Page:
Friday, April 15, 2011

On American Exceptionalism

Arizona man sues police, claims
Police dog violated his civil rights
and used excessive force.

The basic concept of American Exceptionalism can be traced back to Alexis de Tocqueville in 1835. There were essentially five characteristics of America that seemed to define us: liberty, egalitarianism, individualism, populism, and laissez-faire. I believe one could challenge these as truly characteristic of America at that time, and one could certainly question them as viable characteristics at the present time. The phrase American Exceptionalism was first used by the Communist Party in the 1920’s, as they believed because of these characteristics, especially the lack of distinct classes, America might be the first nation to avoid class warfare and the inevitable destruction that it would theoretically bring about. However interesting this may be, it is not what concerns me here.

There is another interpretation of American Exceptionalism, one that believes there is a qualitative difference between America and all other societies, a difference that results from the fact that we were exempted from the historical forces that affected all others. While the phrase American Exceptionalism does not necessarily imply superiority, those who believe in this qualitative difference seem to believe that it does. I do not understand how one could explain the behavior of the United States if one did not believe in this superiority.

Certainly we are exceptional in that we are regarded as the only remaining superpower, possessing the finest army in the world and a huge nuclear arsenal. Of course the nuclear arsenal is useless as it can never be used, and our army has proven itself unable to defeat even rag-tag civilian patriots in Asia and the Middle East. This does not seem to keep us from the belief in our “superpowerness.” We are also exceptional in that our nation is surrounded on east and west by vast oceans, and north and south by friendly nations. Why the rest of the world allowed a single superpower to emerge at all it not clear to me and was probably a grave mistake.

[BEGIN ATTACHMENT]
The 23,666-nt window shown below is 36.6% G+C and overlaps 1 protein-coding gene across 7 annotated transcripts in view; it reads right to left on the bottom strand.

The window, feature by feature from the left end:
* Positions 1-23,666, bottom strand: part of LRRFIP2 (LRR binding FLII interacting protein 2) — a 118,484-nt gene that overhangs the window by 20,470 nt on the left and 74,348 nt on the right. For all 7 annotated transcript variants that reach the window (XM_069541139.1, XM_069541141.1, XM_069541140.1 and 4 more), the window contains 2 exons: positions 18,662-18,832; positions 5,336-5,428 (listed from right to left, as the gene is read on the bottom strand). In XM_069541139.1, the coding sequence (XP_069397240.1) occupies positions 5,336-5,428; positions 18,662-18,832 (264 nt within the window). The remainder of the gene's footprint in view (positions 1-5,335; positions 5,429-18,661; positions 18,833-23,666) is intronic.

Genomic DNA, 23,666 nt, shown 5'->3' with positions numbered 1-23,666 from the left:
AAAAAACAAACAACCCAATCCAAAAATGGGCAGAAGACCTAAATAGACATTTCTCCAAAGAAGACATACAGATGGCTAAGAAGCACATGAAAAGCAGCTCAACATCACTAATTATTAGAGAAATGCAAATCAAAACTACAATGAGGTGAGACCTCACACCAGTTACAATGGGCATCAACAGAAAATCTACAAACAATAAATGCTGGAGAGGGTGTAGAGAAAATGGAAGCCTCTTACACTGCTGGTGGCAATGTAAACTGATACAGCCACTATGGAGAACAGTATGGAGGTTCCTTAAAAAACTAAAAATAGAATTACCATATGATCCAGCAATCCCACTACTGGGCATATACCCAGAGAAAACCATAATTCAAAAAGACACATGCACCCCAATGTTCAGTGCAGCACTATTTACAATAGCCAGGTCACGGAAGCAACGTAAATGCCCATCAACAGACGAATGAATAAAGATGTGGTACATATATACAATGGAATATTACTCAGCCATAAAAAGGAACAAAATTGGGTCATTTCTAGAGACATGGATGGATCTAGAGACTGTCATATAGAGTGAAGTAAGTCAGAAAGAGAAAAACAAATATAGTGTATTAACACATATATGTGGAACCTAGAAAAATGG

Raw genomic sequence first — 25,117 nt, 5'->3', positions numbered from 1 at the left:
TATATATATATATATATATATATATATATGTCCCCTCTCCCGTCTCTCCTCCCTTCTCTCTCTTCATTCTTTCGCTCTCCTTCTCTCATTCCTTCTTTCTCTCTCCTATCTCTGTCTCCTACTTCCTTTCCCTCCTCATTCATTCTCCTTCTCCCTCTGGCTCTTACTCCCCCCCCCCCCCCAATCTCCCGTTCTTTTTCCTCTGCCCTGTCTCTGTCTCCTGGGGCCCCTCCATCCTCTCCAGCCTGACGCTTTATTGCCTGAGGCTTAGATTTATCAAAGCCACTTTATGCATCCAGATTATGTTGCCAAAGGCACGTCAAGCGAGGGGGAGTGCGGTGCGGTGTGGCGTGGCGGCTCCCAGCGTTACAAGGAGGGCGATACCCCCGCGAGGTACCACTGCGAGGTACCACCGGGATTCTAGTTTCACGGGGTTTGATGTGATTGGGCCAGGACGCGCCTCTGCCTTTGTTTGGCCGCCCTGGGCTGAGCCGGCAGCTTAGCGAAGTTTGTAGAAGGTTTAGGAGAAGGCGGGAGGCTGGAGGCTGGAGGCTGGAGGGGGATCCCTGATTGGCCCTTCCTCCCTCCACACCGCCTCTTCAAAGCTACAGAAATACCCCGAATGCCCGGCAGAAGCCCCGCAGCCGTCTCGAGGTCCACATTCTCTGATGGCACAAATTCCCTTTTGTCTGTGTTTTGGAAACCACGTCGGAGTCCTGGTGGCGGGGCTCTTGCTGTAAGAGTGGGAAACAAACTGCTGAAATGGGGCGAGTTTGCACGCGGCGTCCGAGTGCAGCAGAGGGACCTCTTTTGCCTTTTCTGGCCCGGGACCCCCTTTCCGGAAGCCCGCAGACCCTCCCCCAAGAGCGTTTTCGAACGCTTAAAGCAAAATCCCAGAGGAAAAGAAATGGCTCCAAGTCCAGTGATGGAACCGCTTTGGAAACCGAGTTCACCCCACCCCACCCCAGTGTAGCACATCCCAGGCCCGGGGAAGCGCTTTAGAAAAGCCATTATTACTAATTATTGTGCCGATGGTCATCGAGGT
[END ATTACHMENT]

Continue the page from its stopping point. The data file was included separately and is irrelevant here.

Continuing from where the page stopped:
What this seems to create is an exceptional arrogance that allows us to believe we can dominate the entire world and impose our version of “democracy” on others wherever found. This seems also to include our belief that our basic religion, Christianity, is superior to all others and should be disseminated around the world. And we are quite exceptional in being the only highly industrialized society that still clings to religion, especially fundamentalism, and believe that it still competes with science as an explanation for natural and other events. This is related to the exceptionalism exposed in the suicidal belief that the education of our children is unimportant.

We are also very exceptional in our greed. Although comprising only some 4% of the earth’s population we use up 25% of her resources. This has been accomplished both by military and economic dominance over the past three centuries. We are certainly exceptional as a consumer society where the main focus of life is on the acquisition of material goods, with slogans like “shop til’ you drop,” and “He who has the most toys wins,” and so on. We are also pretty exceptional in our acceptance of built-in obsolescence, accepting merchandise with a relative short life expectancy that can be just discarded rather than repaired, and poorly constructed housing that can be torn down and rebuilt every few years. We are also exceptional in clinging to our belief in our “rugged individualism” even though it is largely just a myth. We are even more exceptional in being the only nation on earth with a morbid fear of socialism even though we practice it on a rather grand scale. We are undoubtedly exceptional in that we seem to be developing into a nation of hoarders, building storage facilities for our used junk much faster than ordinary housing, or so it seems.

While we may not be uniquely exceptional in short-sightedness and stupidity (after all we are members of the human species), we are probably at the top of the list. We have recklessly exploited the finite resources of the planet with little or no regard for the future, overfishing the oceans, destroying forests, fouling the air and the water as we go, destroying one species after another, even changing the climate of the earth. But being blessed with a relative abundance of resources, and safe from the rest of the world, we have developed more and more into a truly militaristic society, engaging in more wars in the past couple of centuries than most anyone else. This has been American Exceptionalism at its best (or worst). We now believe we do not have to even follow the rules of international law, thumbing our nose at whoever we choose, and hypocritically protecting our war criminals while demanding all others be brought to justice. This is imperial hubris at its worst.

Finally (for the moment, at least), we have now become dangerously exceptional in allowing our government and politics to become so dysfunctional as to be virtually useless for the vast majority of our citizens, being controlled by a few giant corporations and their obscenely wealthy cronies. Our much vaunted liberty is disappearing, egalitarianism is losing out to a two class system, individualism is not really permitted, populism, in that it exists, is managed by the powers that be. Laissezfaire has been promoted to such an extreme level it now threatens the collapse of our nation and the establishment of a permanent underclass. American Exceptionalism is not what it’s believed to be, if ever it truly was.

Everyone has a right to a university degree in America, even if it's in Hamburger Technology.
Clive James

Mali has the lowest literacy rate in the world at 26.2%.

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